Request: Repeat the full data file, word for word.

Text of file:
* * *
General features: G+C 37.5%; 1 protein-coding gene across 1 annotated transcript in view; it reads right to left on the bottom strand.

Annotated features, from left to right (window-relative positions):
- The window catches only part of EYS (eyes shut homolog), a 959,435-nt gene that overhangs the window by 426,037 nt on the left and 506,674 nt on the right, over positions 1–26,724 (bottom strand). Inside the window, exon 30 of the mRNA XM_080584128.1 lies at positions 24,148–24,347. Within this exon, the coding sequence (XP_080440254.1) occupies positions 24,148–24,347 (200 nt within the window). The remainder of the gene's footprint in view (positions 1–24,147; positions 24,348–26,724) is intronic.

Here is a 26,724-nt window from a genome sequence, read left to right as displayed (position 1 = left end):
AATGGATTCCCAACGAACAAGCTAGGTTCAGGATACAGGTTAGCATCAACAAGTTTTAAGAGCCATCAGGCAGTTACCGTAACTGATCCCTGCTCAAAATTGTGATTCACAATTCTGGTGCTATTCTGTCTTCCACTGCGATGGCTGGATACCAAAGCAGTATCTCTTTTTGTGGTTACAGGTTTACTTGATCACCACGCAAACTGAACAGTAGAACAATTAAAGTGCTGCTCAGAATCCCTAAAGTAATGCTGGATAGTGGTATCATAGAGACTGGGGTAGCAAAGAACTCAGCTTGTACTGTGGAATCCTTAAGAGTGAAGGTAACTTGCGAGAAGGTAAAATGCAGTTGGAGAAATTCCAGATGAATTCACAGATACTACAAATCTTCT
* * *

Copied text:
General features: G+C 37.5%; 1 protein-coding gene across 1 annotated transcript in view; it reads right to left on the bottom strand.

Annotated features, from left to right (window-relative positions):
- The window catches only part of EYS (eyes shut homolog), a 959,435-nt gene that overhangs the window by 426,037 nt on the left and 506,674 nt on the right, over positions 1–26,724 (bottom strand). Inside the window, exon 30 of the mRNA XM_080584128.1 lies at positions 24,148–24,347. Within this exon, the coding sequence (XP_080440254.1) occupies positions 24,148–24,347 (200 nt within the window). The remainder of the gene's footprint in view (positions 1–24,147; positions 24,348–26,724) is intronic.

Here is a 26,724-nt window from a genome sequence, read left to right as displayed (position 1 = left end):
AATGGATTCCCAACGAACAAGCTAGGTTCAGGATACAGGTTAGCATCAACAAGTTTTAAGAGCCATCAGGCAGTTACCGTAACTGATCCCTGCTCAAAATTGTGATTCACAATTCTGGTGCTATTCTGTCTTCCACTGCGATGGCTGGATACCAAAGCAGTATCTCTTTTTGTGGTTACAGGTTTACTTGATCACCACGCAAACTGAACAGTAGAACAATTAAAGTGCTGCTCAGAATCCCTAAAGTAATGCTGGATAGTGGTATCATAGAGACTGGGGTAGCAAAGAACTCAGCTTGTACTGTGGAATCCTTAAGAGTGAAGGTAACTTGCGAGAAGGTAAAATGCAGTTGGAGAAATTCCAGATGAATTCACAGATACTACAAATCTTCT